“The human cost of UN peacekeeping has been high. Deployed under the Blue Flag of the United Nations, UN peacekeepers have operated under volatile conditions. However, in recent years, these peacekeepers have themselves become victims of violence, making the supreme sacrifice to safeguard their mandate, and the principles of the UN Charter.”
“A total of 110,000 UN peacekeepers are currently deployed across the world in 13 missions, funded by a peacekeeping budget of $6.5 billion.”
“India is justifiably proud of her contributions to UN peacekeeping. She has sent the largest number of troops for UN peacekeeping from among the 193 member-states of the United Nations, with more than 200,000 troops deployed in 49 out of the 71 peacekeeping operations mandated so far by the UNSC.”
29 May 2020 is being commemorated as the International Day of UN Peacekeepers. It was on this day in 1948 that the United Nations Security Council (UNSC) attempted to innovate a mechanism to keep the peace by deploying a small number of UN military observers to monitor the Armistice Agreement between Israel and its Arab neighbors.
Since then, UN peacekeeping has been used extensively by the UNSC over the past seven decades to provide stability in conflict situations for implementing peace agreements between member-states of the United Nations, and to stabilize conflict situations within the UN’s member-states.
The human cost of UN peacekeeping has been high. Deployed under the Blue Flag of the United Nations, UN peacekeepers have operated under volatile conditions. However, in recent years, these peacekeepers have themselves become victims of violence, making the supreme sacrifice to safeguard their mandate, and the principles of the UN Charter.
India is justifiably proud of her contributions to UN peacekeeping. She has sent the largest number of troops for UN peacekeeping from among the 193 member-states of the United Nations, with more than 200,000 troops deployed in 49 out of the 71 peacekeeping operations mandated so far by the UNSC.
On the International Day of UN Peacekeepers, we remember with respect the supreme sacrifice made by 3925 troops from UN member-states.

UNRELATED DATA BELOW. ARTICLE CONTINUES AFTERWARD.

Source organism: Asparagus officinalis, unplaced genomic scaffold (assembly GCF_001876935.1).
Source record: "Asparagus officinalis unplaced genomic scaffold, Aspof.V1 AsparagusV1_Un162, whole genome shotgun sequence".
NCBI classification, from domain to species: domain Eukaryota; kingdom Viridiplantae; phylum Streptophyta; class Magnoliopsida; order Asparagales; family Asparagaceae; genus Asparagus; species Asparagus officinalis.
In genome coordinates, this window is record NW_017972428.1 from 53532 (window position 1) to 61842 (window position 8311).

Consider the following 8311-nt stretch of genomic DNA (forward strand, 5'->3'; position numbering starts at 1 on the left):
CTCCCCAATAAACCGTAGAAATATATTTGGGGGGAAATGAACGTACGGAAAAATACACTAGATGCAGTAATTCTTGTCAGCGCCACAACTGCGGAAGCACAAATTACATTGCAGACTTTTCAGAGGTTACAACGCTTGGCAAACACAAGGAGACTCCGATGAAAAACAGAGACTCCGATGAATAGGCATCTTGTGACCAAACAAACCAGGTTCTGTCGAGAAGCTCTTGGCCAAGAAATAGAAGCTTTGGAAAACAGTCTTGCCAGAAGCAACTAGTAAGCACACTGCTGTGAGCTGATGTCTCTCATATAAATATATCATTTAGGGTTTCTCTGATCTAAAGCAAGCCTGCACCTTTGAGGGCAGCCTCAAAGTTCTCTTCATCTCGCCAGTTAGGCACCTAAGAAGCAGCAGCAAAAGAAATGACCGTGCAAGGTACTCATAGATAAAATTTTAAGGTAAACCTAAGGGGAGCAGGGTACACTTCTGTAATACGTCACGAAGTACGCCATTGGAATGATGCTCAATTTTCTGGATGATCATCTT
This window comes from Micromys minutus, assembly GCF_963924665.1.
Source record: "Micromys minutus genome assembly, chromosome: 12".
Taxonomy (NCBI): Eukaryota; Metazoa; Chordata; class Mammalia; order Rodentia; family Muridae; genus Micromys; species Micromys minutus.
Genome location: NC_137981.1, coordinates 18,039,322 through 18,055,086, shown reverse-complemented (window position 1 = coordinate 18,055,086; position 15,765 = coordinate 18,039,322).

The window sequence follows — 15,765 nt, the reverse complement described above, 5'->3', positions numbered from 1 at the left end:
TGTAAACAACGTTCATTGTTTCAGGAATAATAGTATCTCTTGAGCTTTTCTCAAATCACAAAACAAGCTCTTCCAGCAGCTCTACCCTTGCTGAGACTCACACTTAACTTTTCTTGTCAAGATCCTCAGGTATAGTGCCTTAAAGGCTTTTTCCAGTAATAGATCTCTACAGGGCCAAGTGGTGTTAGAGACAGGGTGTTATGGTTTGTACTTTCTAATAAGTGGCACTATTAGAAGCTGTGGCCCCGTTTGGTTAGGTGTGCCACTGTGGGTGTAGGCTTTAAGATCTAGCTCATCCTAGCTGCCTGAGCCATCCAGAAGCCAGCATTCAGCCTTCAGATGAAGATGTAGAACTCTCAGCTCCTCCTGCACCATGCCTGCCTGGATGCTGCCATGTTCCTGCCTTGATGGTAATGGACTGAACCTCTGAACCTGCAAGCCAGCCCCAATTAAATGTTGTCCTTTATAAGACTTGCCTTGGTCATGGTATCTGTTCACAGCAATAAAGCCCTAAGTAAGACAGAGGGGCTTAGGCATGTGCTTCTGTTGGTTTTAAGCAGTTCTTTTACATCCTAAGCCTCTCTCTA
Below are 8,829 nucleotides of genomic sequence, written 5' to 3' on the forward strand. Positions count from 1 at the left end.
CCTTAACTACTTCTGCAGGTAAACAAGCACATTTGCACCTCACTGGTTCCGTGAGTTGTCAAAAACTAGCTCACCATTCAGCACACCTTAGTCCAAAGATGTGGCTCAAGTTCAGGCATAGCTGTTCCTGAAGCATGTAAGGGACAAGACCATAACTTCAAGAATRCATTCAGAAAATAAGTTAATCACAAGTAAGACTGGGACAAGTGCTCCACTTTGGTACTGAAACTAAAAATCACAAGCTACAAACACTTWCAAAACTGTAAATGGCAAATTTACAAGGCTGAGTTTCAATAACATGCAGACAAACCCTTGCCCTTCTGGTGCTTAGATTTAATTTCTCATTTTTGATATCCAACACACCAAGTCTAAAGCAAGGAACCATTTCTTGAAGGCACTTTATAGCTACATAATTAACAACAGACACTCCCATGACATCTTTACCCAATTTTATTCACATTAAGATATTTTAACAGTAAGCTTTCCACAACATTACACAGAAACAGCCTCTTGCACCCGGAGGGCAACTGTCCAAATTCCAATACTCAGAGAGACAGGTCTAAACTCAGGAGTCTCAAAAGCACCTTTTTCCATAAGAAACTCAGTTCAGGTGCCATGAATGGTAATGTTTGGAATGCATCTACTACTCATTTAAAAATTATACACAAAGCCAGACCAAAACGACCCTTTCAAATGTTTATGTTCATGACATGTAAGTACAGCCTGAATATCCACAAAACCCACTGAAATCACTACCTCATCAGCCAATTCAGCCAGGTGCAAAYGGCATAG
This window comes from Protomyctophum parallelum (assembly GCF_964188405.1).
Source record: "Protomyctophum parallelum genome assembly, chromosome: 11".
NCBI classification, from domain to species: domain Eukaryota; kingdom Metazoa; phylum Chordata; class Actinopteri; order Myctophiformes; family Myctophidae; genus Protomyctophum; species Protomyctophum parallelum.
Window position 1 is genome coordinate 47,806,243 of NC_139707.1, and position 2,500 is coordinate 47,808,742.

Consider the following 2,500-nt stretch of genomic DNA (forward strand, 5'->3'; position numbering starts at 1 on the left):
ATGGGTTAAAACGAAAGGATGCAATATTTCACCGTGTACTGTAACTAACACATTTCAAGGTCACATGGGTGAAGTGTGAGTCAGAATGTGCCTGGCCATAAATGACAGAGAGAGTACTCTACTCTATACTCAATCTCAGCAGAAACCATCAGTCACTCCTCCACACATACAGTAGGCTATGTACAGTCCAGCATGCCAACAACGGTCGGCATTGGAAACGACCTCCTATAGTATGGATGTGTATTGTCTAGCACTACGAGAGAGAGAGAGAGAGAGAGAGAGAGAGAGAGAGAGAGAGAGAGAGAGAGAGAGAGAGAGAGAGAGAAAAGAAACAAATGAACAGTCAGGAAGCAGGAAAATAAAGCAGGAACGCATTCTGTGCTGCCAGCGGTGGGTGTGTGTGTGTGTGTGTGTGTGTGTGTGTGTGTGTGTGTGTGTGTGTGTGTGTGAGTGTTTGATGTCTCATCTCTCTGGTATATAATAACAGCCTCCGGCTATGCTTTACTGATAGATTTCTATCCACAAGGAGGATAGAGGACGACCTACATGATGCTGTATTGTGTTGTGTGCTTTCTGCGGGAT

India has suffered the largest number of casualties in UN peacekeeping among the troop-contributing member-states, with 170 fatalities in 25 peacekeeping missions. Of these, as many as 39 Indian UN peacekeepers were killed during their deployment in the Congo as part of ONUC in 1960-64.
At its 70th anniversary in 2015, the UN convened a Leaders’ Summit on Peacekeeping to take stock of the contribution made by UN peacekeeping to maintaining international peace and security. Addressing the gathering of world leaders, India’s Prime Minister Shri Narendra Modi conveyed India’s commitment to participate proactively in implementing the peacekeeping mandates given by the UNSC. He also referred to the UN General Assembly’s unanimous decision to build a Commemorative Wall in honor of the fallen UN peacekeepers from all countries and said “it would be most fitting if the proposed memorial wall to the fallen peacekeepers is created quickly”.
A total of 110,000 UN peacekeepers are currently deployed across the world in 13 missions, funded by a peacekeeping budget of $6.5 billion. As many as 54,000 troops serve in just four peacekeeping missions in Africa – MONUSCO in the Democratic Republic of Congo (annual budget $1.01 billion), UNMISS in South Sudan (annual budget $1.18 billion), MINUSMA in Mali (annual budget $1.13 billion) and MINUSCA in the Central African Republic (annual budget $ 1.2 billion).